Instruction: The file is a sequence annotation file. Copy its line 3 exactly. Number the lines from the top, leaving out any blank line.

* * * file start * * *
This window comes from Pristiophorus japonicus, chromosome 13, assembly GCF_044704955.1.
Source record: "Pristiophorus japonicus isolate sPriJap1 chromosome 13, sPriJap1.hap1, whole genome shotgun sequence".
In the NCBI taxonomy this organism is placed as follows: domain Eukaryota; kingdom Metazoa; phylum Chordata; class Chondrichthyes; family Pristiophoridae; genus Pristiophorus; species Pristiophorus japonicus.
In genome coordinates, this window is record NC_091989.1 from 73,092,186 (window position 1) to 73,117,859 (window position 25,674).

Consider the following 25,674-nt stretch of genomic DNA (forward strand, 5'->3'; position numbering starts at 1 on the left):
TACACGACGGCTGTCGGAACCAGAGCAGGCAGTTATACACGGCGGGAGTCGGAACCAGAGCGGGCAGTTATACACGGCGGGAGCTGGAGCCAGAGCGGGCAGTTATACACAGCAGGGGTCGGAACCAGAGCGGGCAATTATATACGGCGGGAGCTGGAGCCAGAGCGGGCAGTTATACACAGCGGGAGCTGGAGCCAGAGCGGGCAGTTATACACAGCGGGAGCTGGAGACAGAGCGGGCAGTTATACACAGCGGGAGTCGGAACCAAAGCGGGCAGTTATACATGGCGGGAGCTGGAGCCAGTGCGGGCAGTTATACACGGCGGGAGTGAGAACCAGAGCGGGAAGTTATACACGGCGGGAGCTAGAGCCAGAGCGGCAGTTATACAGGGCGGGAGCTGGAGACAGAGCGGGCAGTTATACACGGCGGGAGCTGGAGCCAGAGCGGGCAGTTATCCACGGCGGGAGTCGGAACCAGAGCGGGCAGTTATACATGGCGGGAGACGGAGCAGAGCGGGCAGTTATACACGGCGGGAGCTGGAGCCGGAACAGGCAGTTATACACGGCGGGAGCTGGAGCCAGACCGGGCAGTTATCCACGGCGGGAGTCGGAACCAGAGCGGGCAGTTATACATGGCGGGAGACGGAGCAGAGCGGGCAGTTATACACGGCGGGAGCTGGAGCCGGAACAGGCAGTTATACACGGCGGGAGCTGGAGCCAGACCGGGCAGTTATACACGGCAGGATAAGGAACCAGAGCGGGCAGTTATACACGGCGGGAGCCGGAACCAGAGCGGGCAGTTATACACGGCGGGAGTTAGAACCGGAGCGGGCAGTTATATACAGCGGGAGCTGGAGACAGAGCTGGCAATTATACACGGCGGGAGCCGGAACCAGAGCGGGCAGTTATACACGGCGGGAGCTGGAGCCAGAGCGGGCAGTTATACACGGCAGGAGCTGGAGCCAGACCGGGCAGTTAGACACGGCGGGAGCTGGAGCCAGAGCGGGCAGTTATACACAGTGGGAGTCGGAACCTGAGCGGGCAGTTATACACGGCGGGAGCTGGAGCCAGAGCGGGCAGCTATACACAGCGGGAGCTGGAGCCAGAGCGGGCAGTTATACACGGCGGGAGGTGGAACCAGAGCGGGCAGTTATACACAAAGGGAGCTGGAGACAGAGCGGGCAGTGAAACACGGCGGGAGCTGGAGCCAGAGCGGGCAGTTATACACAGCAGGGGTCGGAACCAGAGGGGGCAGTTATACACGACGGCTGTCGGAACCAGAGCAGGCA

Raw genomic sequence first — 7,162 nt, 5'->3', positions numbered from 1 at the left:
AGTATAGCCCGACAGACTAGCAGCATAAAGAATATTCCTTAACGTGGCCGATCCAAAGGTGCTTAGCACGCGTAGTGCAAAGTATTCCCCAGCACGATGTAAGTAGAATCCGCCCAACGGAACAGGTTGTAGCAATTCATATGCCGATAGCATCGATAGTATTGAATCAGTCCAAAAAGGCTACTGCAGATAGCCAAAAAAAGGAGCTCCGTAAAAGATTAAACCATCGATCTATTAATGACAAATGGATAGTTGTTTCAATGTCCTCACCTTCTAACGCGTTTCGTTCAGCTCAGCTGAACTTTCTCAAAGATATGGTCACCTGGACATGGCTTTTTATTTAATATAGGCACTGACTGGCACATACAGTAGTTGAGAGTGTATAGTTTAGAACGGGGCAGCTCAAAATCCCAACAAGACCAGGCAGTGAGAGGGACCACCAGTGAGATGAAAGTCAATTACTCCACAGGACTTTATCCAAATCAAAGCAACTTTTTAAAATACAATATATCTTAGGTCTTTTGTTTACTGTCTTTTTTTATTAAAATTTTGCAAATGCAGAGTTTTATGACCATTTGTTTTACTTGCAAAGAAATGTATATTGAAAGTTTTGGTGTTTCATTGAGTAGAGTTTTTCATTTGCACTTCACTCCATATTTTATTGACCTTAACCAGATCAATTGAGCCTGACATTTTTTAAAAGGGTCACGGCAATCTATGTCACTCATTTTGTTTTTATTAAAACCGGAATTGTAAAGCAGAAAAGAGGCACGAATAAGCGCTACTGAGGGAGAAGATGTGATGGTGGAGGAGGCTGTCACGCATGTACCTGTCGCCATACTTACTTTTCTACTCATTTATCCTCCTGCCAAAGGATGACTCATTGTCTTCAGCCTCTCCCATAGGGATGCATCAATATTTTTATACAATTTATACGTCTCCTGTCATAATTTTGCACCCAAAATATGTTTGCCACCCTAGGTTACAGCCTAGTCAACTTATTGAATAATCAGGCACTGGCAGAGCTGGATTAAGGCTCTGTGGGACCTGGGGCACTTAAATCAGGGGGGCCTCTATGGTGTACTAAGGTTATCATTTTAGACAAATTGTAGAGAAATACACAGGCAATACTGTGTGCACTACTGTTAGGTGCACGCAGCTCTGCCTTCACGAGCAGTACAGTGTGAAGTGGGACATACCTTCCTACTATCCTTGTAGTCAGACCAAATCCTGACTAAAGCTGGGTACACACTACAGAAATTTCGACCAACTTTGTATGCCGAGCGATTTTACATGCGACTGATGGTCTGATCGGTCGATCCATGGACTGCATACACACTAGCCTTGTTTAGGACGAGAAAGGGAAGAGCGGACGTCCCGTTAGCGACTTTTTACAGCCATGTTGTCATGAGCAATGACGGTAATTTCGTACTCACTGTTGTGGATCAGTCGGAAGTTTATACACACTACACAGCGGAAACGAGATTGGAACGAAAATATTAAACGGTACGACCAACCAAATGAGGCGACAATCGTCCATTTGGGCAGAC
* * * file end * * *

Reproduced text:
In the NCBI taxonomy this organism is placed as follows: domain Eukaryota; kingdom Metazoa; phylum Chordata; class Chondrichthyes; family Pristiophoridae; genus Pristiophorus; species Pristiophorus japonicus.